It was running great, never had a problem with it before, and then all of a sudden it started to smoke and puttered out. After limping off the road, from what my customer could see, all of the automatic transmission fluid was gone. Transmissions can't smoke like an engine, but when a transmission leaks three or four quarts of fluid on the red hot exhaust pipe, it smokes and can even catch fire. It also spreads all over the bottom and back of the vehicle. With that in mind, it is time to call AAA or a tow truck and have your vehicle towed to a reliable transmission shop for a diagnosis.
Let's say it is a 1999 Ford F-350 pick up truck with the 7.3L diesel engine and a 4R100 automatic transmission that you were using. The 4R100 is a Ford transmission and is known for puking automatic transmission fluid out the front pump seal when it's working hard in the heated weather. Simply put, the cooling system is the culprit in this situation. This article is not about cooling system repairs or updates, though, which is the remedy for the front pump leakage problem, but it is about choices.
When a transmission dumps the fluid in an unceremonious manner all over the road, it means that the front pump seal went south and no longer is 'holding fluid'. This is because the transmission loses most of its cooling ability under heavy loads and eventually, usually at the wrong time, the seal starts to leak transmission fluid just like a screen-door in a submarine would leak water. The problem is fixable with a good update kit and some added cooling.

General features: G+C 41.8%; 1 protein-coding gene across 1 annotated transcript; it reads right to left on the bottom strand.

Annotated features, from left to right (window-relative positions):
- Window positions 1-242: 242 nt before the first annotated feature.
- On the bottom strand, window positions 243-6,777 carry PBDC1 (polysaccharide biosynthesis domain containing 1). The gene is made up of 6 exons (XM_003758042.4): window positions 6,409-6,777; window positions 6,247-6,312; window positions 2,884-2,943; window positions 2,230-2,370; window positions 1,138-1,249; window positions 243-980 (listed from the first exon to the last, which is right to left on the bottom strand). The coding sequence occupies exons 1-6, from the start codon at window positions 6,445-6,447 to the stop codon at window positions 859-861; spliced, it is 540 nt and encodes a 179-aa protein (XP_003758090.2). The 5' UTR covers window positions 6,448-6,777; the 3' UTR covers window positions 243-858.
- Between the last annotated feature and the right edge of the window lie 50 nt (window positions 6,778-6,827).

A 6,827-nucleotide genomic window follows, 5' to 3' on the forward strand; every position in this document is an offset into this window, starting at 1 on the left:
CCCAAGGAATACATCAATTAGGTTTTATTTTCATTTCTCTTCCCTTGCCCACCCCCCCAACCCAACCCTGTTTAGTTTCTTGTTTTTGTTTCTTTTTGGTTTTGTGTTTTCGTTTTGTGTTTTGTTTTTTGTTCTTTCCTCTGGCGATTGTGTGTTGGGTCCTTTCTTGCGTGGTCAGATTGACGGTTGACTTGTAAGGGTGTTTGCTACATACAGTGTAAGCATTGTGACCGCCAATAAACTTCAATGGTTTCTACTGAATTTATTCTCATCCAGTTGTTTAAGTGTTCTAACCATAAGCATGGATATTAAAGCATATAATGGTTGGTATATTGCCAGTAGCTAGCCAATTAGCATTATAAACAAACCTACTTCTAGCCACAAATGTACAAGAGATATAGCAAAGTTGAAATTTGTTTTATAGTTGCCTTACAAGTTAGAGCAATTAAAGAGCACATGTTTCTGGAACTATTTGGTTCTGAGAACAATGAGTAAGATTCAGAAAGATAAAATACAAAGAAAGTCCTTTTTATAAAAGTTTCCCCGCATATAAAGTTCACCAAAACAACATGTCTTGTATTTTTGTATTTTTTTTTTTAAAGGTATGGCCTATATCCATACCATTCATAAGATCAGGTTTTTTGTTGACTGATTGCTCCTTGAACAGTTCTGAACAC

The transmission has to be removed to fix a front pump leak and then the transmission shop has to remove the transmission to fix the leak as well as inspect the transmission for damage. There is a good chance that the transmission has some significant wear in it, or enough wear to justify a remanufactured transmission. With that in mind, depending on how much wear and what is worn, a decision has to be made on how you want to fix your truck. You can fix the current transmission, buy a used transmission or have a rebuilt transmission installed in the vehicle. Everything depends on what your plans for the vehicle are. My advice is don't cheat here by buying the cheapest transmission available.
My recommendation will revolve around the fact that most of the time this happens when: A) It is a work truck carrying lots of weight B) The fluid is damaged from getting too hot all the time, taking the elasticity out of the front seal C) The pump failed. It is made of aluminum, which is a soft element.The bottom line is that, if you do nothing other than regular errands and drive in a normal manner, at least make sure you buy a rebuilt transmission that is built not to overheat under heavy load conditions. If this is a commercial vehicle, which is usually overloaded with just the tools and equipment on the truck, it is time to get serious. Also, the pumps we use in our shop were rebuilt with a metal sleeve where the gears wear the aluminum pump body, thus preventing a repeat situation.